Ponad 7000 publikacji medycznych!
Statystyki za 2021 rok:
odsłony: 8 805 378
Artykuły w Czytelni Medycznej o SARS-CoV-2/Covid-19

Poniżej zamieściliśmy fragment artykułu. Informacja nt. dostępu do pełnej treści artykułu tutaj
© Borgis - New Medicine 1/2016, s. 27-29 | DOI: 10.5604/14270994.1197178
*Csaba Kopitko1, Laszlo Medve1, Tibor Gondos2
Pathophysiology of renal blood supply
1Department of Anaesthesiology and Intensive Care Medicine, Dr. Kenessey Albert Hospital, Balassagyarmat, Hungary
Head of Hospital: Gèza Szabó, MD, General Director
2Department of Clinical Studies, Faculty of Health Sciences, Semmelweis University, Budapest, Hungary
Head of Faculty: Prof. Zoltán Zsolt Nagy, MD, PhD
Acute kidney injury has an increasing incidence and high mortality rate with enormous financial and healthcare implications. The pathophysiology differs in various clinical situations (e.g. sepsis, cardiac arrest or other low flow states, cardiorenal and hepatorenal syndromes etc.), but the impaired blood supply plays an important role in destroying renal function. Unfortunately, despite of the multiple technical possibilities, monitoring of renal blood flow is unavailable in clinical practice, because of the high personal and environmental demand of the measurements. One should always remind himself of the fact, that the net filtration pressure in glomeruli is about 10 mmHg in physiological circumstances. Kidneys are in the vessel-rich group of organs with brain, heart and liver, therefore receive a very high amount of cardiac output (about 20%) with relatively low oxygen extraction rate (10%). Equally, the decreased arterial flow, the intrarenal imbalance and the venous side anomalies can cause renal failure. We would like to show a holistic picture from the pathophysiology of renal circulation.
The occurrence of acute kidney injury (AKI) dramatically increases the mortality rate in intensive care unit either in septic or postoperative patients. This fact has not been changed with the development of renal replacement techniques, therefore the prevention of AKI is very important. The understanding the physiology of renal blood supply in normal and in pathological circumstances is essential for doing the best clinical practice. Although the change of glomerular arterial resistances has been investigated in most studies, increasing amount of evidences supports the role of venous factors. The aim of our work was to review the clinically relevant data.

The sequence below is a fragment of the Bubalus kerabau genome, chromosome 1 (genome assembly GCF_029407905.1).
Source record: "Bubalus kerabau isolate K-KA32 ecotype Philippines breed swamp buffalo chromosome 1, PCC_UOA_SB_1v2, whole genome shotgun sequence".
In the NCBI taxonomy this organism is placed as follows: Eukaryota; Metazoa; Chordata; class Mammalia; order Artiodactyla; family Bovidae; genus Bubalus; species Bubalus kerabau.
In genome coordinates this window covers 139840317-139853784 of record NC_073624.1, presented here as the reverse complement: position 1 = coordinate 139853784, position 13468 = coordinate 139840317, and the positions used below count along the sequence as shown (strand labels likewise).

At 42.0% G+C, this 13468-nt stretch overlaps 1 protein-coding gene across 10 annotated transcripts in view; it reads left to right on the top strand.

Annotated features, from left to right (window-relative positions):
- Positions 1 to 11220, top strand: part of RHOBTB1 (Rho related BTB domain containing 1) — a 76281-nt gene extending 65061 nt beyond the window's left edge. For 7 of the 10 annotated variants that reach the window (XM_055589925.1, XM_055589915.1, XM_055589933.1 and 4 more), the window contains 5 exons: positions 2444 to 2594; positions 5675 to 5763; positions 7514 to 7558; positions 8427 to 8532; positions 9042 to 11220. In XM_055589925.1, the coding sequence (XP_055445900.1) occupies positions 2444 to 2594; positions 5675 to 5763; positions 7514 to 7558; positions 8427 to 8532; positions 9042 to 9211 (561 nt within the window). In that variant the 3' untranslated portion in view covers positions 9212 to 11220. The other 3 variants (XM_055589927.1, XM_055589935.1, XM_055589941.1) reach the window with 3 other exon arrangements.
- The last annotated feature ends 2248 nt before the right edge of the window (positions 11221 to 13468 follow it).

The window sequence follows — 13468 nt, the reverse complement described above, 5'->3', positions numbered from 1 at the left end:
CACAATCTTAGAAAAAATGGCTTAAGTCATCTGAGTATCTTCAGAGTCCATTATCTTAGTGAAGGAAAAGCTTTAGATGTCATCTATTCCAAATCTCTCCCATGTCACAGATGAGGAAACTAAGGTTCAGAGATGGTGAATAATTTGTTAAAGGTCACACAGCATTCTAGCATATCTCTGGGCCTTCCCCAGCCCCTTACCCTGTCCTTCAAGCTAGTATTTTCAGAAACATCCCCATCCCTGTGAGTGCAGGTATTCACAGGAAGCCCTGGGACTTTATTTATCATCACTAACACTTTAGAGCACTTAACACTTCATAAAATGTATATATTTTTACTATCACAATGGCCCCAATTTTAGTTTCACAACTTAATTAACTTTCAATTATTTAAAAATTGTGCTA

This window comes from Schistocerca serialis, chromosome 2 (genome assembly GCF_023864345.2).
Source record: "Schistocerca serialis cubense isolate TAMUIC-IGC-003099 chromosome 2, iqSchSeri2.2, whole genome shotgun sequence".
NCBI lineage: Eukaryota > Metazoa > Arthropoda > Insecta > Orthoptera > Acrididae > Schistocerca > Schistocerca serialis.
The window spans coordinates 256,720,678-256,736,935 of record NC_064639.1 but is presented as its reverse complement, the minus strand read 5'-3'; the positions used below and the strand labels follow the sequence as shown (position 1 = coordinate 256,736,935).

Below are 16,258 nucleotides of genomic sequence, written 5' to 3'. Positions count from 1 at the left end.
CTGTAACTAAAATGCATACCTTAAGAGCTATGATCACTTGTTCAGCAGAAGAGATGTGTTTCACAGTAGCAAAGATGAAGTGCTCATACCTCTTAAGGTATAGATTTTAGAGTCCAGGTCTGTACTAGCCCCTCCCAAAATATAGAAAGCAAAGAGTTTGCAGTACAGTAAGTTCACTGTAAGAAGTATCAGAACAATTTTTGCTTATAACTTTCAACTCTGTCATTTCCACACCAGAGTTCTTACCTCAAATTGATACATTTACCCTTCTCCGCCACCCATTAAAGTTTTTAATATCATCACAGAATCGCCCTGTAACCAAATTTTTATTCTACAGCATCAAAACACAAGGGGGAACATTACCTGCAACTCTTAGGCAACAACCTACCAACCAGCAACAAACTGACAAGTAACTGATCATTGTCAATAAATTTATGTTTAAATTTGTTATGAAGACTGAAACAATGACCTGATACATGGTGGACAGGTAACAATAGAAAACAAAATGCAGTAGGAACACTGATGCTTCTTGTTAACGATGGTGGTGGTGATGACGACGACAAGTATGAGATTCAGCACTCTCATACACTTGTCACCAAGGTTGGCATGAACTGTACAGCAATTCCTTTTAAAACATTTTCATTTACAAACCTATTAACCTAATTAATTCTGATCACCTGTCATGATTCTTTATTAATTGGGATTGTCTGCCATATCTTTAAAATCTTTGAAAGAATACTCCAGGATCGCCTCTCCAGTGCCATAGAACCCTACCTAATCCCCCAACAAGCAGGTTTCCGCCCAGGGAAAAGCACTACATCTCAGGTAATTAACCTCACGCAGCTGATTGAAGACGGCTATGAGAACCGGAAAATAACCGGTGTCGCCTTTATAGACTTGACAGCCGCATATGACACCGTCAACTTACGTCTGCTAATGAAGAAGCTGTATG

Physiology of the renal circulation
Renal blood flow (RBF) takes normally approximately 20% of cardiac output, which is 10-50 times greater than other organs regarding their weight (1, 2). The glomerular effective filtration pressure depends on the mean capillary pressure (normally 45 mmHg), opposing the intracapsular/interstitial pressure (10 mmHg) and the mean colloid osmotic pressure (25 mmHg). Therefore physiologically the net filtration pressure gradient is about 10 mmHg. Any change in the colloid and hydrostatic pressures changes the number of filtrating glomeruli or the surface area serving as functional reserve capacity. A major determinant of the glomerular filtration rate (GFR) is the glomerular pressure depending on the balance between afferent and efferent arteriolar resistance. Regulation of RBF comes from factors (1) that are both extrarenal (sympathic nerves, circulating agents, e.g. renin-angiotensin II-aldosteron system, nor/epinephrine thromboxane, 20-hydroxyeicosatetraenoic acid, prostacyclin) and intrarenal (preglomerular arterial myogenic response, tubuloglomerular feedback, nitric oxide, endothelium-derived hyperpolarizing factor). The unimpaired autoregulatory mechanism keeps the GFR constant in a wide range of mean arterial pressures (MAP).
Renal oxygen consumption is 10 ml/min/100 g but the extraction ratio from the oxygen supply is quite low (10% in the kidneys vs. 55% in the heart). The reason for this is that RBF comprises a relatively high proportion of cardiac output (3, 4). The highest oxygen-dependent intrarenal process is the tubular reabsorption of sodium. Increasing RBF normally raises the GFR and tubular sodium load, so that renal oxygen extraction remains the same over a wide range of RBF. The partial pressure of oxygen in the kidneys is different. It is 10-20 mmHg in the outer medulla compared to 50 mmHg in the cortex, due to the regional distribution of blood supply.
Glomerular pathophysiology
The kidney in SIRS/sepsis
The sepsis-associated AKI (SA-AKI) seems to be inflammatory and ischaemic in origin. In experimental sepsis with hyperkinetic circulation the GFR decreased and AKI occurred even though the RBF was undiminished (5, 6). In human studies the RBF increased in sepsis, and the only significant predictor of this was cardiac output (7, 8). In other studies it was reported that the proportion of RBF decreased from the normal 20% to 7% of cardiac output (8). The renal autoregulation is impaired either in sepsis or in AKI, respectively (9-11). The consequence of this impairment is vasodilatation (partially) caused by nitric oxide resulting cardiac output dependency of RBF. Interestingly, inhibiting the nitric oxide synthase did not influence the kidney injury in sheep (6, 11). Vasodilatation favors the efferent arteriolae, and together with the myogenic increase in the afferent arteriolar resistance leads to the deterioration of glomerular ultrafiltration.
Furthermore, in sepsis the intrarenal microcirculation distribution is altered exposing the medulla to ischaemic risk and tubular dysfunction, as measured by Doppler flowmetry (6). In different septic animal models the occurrence of capillary leakage precedes the changes in RBF, indicating the role of local inflammatory processes. Despite decreasing RBF, tissue oxygen tension is maintained, mitochondrial respiration is undisturbed and renal adenosine triphosphat levels are sustained – however renal function fails. In ischaemic animal models, unclamping resolves the RBF, but later on it once more decreases in spite of physiological macrocirculation implicating intrarenal factors. Many other nonvascular processes seem to be taking place in SA-AKI, e.g. tubuloglomerular feedback activation, tubular obstruction and tubular back-leakage. The predictor of sustained AKI is elevated tubular and intracapsular pressure.